Sometimes we feel like we’re just rushing around trying to complete all the tasks on our to-do list. There’s no room, time or energy for anything else. Nothing is growing or flowering. The seeds of opportunity are lost, unrecognized or snatched away. At other times, life can feel quite rocky. Fear, anger, envy, resentment causes our hearts to be hardened in the soil of our lives. New life cannot take root. We live at the surface and there’s no depth. Our land needs to be cleared. What rocks fill the soil of your life?
There are also times the thorns of guilt, shame, or regret choke out the possibilities of something new. Our lives are constricted and strangled by the past. What might we need to weed from the garden of our lives? And then there are times when our life is open, receptive, fertile, flourishing and fruitful. The seeds within us yield thirty, sixty, maybe a hundredfold.
*Richard Rohr likens the condition of the soil to our spiritual readiness:
The seed fell on different types of soil. Some just aren’t ready for the word. They’re not there yet. It’s not their fault. When the student is ready, the teacher will arrive. Normally we let God in, the way we let everything else in. We meet God at our present level of relational maturity: preoccupied, closed, stuck, or ready. Most spiritual work is readying the student. Both soil and soul have to be a bit unsettled and loosened up a bit. As long as we’re too comfortable, too opinionated, too sure we have the whole truth, we’re just rock and thorns. Anybody throwing us seed is just wasting time.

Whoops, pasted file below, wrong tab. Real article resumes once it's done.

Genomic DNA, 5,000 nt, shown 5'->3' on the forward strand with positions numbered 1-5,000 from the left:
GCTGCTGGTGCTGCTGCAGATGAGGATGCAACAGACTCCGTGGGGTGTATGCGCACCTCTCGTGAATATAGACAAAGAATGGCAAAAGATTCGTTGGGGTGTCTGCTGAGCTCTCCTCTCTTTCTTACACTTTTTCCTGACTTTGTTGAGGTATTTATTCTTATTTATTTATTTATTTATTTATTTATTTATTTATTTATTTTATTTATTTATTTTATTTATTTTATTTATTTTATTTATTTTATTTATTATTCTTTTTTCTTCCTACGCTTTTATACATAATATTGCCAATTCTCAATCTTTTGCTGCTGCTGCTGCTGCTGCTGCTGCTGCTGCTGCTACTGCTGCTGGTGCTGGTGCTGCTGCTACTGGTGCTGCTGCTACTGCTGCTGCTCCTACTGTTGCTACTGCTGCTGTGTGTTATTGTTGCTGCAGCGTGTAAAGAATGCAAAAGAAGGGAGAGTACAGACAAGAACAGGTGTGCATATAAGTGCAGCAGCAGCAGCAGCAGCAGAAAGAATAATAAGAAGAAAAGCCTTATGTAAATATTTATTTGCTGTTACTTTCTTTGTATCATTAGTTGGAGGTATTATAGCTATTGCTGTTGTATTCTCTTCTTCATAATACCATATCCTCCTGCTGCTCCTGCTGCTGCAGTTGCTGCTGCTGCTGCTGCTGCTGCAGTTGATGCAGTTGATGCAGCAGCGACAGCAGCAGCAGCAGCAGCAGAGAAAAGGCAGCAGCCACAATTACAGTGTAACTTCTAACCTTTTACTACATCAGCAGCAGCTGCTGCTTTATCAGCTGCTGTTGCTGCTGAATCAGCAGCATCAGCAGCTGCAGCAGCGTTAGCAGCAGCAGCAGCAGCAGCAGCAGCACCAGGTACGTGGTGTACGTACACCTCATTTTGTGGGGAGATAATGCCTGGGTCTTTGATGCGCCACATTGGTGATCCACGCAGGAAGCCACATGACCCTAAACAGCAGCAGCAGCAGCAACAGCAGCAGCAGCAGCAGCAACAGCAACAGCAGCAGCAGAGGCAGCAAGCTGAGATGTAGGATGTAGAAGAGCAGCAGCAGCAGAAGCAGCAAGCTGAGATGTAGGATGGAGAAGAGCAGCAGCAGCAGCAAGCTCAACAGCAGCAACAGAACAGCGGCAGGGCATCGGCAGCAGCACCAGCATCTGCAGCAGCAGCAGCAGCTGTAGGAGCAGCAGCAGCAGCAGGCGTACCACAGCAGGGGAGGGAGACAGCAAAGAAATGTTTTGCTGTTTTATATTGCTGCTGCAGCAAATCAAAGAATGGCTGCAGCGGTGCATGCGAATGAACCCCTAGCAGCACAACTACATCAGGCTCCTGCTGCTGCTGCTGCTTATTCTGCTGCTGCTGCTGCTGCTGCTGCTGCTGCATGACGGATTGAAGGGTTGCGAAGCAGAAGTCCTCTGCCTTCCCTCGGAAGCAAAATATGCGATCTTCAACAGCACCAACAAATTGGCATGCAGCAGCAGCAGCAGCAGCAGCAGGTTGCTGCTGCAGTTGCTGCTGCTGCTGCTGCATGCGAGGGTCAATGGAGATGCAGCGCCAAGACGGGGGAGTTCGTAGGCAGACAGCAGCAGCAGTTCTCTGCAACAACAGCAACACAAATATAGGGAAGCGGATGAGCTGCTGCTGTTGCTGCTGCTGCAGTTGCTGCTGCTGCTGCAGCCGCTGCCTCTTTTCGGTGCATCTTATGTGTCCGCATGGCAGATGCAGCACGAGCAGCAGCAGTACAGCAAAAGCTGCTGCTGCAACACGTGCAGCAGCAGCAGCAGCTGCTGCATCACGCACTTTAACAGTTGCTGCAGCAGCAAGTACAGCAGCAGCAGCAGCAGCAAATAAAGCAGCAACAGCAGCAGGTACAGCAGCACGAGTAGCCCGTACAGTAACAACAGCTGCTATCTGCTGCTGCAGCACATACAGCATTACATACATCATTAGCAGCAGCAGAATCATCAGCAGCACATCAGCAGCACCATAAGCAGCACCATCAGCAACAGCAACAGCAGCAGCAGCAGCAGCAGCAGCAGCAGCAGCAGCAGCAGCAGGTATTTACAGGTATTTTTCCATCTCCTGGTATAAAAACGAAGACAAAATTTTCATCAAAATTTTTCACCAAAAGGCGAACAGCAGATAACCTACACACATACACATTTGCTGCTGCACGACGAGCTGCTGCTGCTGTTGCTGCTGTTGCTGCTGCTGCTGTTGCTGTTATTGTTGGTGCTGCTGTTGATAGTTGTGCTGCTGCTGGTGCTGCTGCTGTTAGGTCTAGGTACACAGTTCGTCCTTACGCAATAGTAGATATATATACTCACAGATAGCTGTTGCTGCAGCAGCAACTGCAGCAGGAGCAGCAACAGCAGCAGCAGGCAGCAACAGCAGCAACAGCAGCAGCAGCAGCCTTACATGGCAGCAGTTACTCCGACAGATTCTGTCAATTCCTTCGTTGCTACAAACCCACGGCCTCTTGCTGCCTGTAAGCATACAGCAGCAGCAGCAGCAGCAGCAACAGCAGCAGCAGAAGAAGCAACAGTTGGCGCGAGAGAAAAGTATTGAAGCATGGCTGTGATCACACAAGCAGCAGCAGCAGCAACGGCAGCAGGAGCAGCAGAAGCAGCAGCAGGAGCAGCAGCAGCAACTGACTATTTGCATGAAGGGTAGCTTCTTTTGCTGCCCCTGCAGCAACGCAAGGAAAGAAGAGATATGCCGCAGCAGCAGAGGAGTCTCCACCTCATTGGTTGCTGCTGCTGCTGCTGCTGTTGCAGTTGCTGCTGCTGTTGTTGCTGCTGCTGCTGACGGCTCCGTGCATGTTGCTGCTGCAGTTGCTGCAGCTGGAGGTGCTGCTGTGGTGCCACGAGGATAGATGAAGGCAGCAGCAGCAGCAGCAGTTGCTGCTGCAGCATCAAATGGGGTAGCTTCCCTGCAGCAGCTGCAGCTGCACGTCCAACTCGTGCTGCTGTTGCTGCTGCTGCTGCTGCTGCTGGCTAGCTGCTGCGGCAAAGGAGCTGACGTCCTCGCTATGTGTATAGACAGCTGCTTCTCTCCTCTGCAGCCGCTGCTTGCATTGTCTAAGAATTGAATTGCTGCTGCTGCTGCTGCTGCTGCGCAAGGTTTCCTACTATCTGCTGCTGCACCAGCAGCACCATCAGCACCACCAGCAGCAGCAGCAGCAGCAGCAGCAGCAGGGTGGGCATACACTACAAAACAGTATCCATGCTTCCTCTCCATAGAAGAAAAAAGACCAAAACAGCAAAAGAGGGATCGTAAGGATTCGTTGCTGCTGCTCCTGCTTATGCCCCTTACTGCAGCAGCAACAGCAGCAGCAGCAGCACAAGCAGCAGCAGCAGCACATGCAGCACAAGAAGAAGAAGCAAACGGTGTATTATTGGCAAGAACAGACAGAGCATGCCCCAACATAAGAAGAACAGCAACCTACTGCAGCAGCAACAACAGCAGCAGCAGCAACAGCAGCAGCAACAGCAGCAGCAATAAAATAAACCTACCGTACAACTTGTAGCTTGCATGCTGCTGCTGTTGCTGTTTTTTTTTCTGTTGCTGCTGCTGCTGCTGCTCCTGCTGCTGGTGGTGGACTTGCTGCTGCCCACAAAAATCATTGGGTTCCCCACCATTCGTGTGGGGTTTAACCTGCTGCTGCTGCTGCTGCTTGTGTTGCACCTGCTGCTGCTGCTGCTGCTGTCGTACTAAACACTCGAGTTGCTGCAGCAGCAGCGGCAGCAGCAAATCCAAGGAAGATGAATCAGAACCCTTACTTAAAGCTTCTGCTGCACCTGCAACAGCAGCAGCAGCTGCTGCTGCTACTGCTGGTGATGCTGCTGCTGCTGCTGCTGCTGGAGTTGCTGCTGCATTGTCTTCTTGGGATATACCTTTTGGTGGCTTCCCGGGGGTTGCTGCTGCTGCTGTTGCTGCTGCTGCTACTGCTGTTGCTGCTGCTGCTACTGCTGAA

Richard Rohr, Everything Belongs
So if you are feeling a little unsettled, as if the soil of your life is being loosened up, it might not be a bad thing. This might be the beginnings of growth. *And growth was something that we talked about as a community in our previous series, Ecclesia: What It Means To Be Church. Your Menti responses were very valuable in giving me a glimpse as to what you may need. When I asked you what resonated with you about growth, many of you brought up “community” and “desire”. *And many of you said that you would like to be engaged in spiritual practices where you are together in community with others, as well as solitude with God.
So I have been reflecting on this and thinking about what spiritual practices we can engage together in community as we move towards the end of the year and into 2022.
As we know from his ministry, Jesus was a storyteller. He shared stories and parables as a way to invite his listeners- then and now- to see and dream the Kin-dom of God in our everyday life. A parable isn’t just an idea to think about, but something we participate in. Jesus was not just a storyteller; he was a storymaker. And we are called to do the same.